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Across the Alps to Geneva with the new Touring Sciàdipersia Cabriolet

At the Geneva Motor Show next week, Carrozzeria Touring will present the drop-top version of the Sciàdipersia. Design director Louis de Fabribeckers made his way from Italy to Switzerland via the Alps, in the exact manner for which the car was conceived…

Leaf through the history books of the major Italian design studios and you’ll inevitably find amusing anecdotes about how legendary show cars were finished just hours before the Geneva salon opened, or how after countless nightshifts by caffeine-fuelled designers, the cars were driven across the Alps to Switzerland with Prova number plates taped to their tails. 

It’s telling of the sportsmanship and tradition of Milan’s Carrozzeria Touring that it did not send its 2019 Geneva star in an air-conditioned trailer through the Mont-Blanc tunnel but rather had design director Louis de Fabribeckers personally drive the sole Sciàdipersia Cabriolet over the Alps to the show instead. The chosen route encompassed the 2,469-metre St. Bernard Pass, one of the most beautiful Alpine stretches, which connects Valais with Piedmont. Incidentally, it was also once used by the Romans and their chariots to capture Celtic Geneva. Chief designers of large corporations can only dream of undertaking such maiden journeys in their self-designed Grand Tourers. 

Of course, there’s a historical story behind the name of Touring’s unique variation of the Maserati GranCabrio. Like the Coupé, which we also exclusively revealed ahead of its Geneva debut in 2018, the Cabriolet tilts its hat to the opulent Maserati 5000GTs that were bodied by Touring for Mohammad Reza Persia, the immeasurably wealthy Shah of Persia. Beneath the unusual bodywork resided a 5.0-litre V8 from Maserati’s retired 450S racer and the chassis of the conventional 3500GT. And just like the Shah’s Maserati, the new handmade Sciàdipersia Cabriolet is supposed to revive the romantic days of travelling, when the journey was every bit as important as the destination. 

“Just as riding the Orient Express is all about staring out of the window and taking in the breath-taking scenery, the Sciàdipersia has been designed to allow its occupants to truly enjoy and savour their journeys,” De Fabribeckers told us last year about the Coupé. “The Cabriolet, on the other hand, evokes the idea of the Italian dolce vita – it’s an elegant and pure car that generates feelings of romance and fantasy and can be guided by your imagination.” 

Like the Coupé, a total of 15 Sciàdipersia Cabriolets will be built. Carrozzeria Touring appeals to those well-to-do and conscientious customers who don’t want to burden their individuality with an ‘off-the-peg’ car. The fact that not only small traditional Italian companies such as Touring but also major luxury brands such as Ferrari, Bugatti, and Lamborghini are building their show cars in sinfully expensive small series confirms the growing global demand for unusual automotive collectables. But is a convertible always the logical next step following a coupé?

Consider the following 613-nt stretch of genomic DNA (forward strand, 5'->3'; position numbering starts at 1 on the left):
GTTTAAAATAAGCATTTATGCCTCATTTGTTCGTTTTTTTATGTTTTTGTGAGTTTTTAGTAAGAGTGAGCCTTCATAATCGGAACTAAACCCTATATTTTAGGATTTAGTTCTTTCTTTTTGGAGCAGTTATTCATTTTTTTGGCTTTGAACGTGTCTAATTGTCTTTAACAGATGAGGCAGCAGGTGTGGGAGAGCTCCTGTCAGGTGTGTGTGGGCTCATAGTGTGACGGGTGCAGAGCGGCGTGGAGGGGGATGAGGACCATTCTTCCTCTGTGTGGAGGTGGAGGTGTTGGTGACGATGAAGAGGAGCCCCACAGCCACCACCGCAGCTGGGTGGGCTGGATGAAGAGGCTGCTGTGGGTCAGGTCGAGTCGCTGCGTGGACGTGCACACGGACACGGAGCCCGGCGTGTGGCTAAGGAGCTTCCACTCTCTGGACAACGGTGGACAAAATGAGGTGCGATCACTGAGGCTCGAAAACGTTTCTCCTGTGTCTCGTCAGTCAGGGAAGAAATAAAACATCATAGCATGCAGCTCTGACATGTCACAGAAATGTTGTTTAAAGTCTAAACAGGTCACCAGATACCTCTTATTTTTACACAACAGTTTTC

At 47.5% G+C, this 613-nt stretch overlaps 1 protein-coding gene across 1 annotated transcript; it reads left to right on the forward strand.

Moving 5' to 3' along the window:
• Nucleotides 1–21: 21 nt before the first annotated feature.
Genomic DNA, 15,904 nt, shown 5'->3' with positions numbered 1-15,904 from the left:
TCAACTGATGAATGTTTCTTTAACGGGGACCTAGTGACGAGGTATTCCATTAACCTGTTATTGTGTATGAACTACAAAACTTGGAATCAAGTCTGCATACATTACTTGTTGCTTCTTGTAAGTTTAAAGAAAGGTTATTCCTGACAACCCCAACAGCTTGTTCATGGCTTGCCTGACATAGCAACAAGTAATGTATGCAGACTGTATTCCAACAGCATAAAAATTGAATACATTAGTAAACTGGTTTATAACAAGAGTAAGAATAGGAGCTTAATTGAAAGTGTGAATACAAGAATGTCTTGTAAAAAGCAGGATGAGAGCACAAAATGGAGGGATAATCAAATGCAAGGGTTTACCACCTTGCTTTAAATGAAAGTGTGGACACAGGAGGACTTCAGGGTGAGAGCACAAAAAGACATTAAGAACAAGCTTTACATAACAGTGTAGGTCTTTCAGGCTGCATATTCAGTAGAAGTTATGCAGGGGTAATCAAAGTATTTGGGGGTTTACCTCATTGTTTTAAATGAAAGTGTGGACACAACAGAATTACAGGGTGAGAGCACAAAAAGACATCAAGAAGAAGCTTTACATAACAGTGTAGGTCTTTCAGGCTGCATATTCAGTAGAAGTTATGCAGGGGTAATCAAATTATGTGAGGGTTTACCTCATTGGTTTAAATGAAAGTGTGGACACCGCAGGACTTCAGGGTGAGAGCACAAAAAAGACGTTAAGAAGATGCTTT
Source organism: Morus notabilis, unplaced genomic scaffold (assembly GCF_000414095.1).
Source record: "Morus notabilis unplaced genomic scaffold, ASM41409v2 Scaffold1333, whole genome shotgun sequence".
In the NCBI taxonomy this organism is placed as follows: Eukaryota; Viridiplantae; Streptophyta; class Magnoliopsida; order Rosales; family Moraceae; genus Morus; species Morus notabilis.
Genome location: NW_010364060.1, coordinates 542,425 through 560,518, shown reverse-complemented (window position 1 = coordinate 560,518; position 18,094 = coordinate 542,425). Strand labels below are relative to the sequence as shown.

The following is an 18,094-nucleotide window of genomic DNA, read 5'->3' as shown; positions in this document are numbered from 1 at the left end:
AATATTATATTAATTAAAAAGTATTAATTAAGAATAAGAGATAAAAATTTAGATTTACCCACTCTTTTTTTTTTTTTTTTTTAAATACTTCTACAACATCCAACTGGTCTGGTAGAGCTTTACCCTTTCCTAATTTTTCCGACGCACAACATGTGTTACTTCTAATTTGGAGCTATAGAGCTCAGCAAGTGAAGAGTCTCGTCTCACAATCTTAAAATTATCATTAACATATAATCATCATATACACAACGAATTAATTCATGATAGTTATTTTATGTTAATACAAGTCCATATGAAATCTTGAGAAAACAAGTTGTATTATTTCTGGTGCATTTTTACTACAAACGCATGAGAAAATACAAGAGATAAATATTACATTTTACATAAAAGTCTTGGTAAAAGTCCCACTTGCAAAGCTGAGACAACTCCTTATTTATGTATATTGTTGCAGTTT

“When we start working on a new project, we’re already thinking about different possible configurations,” explains De Fabribeckers, “and for a designer that’s quite logical.” Yet the transformation of the Sciàdipersia was anything but straightforward. “We always pay special attention to proportions – after all, we sell tailor-made suits for cars and these suits must fit perfectly. You can always argue about individual lines, but proportions are universal. They’re either right or wrong.” 

For the Coupé, Touring’s design team focused on the arrow-shaped front, the long rear overhang, and the light and airy glasshouse. The proportions of the convertible, therefore, had to be completely re-examined to ensure the design remained consistent. “In this case, there are minor changes that make a huge impact on the final design – the waistline, for example, is subtly different and gives the open car a flowing silhouette. Despite being a coupé, it looks sportier than the coupé.” 

Compared to the Maserati GranCabrio on which the Sciàdipersia is based, Touring’s design is both timeless and dramatic. The interleaved styling element of the front and the geometric Kamm tail distinguish it almost entirely from its base. In the interior, meanwhile, which has four proper seats, the Maserati’s character has been preserved. Touring, however, has given it its own elegant Lombard touch with chocolate and cream coloured leather and orange stitching. 

In these times of forced induction, downsized engines, and hybrid electrification, the gorgeous sounding old-school 4.0-litre, 460HP V8 of the GranCabrio also perfectly suits the traditional GT character of the Sciàdipersia. In theory, the car will accelerate all the way to 288kph, though, in reality, you’ll likely find the Sciàdipersia gliding along beautiful alpine roads rather than tearing down the outside lane of the autostrada. 

“The trip across the Alps was great,” says a visibly relaxed Louis de Fabribeckers after arriving in Geneva. “The coupé is already very comfortable and you have a wonderful sense of space, but travelling in the Cabriolet feels just a little bit more romantic, light, and easier. Whenever I caught my reflection in the rear-view mirror, I suddenly realised I was inadvertently smiling a lot!” What more could you want from an automobile so beautiful? 

Photos: Touring Superleggera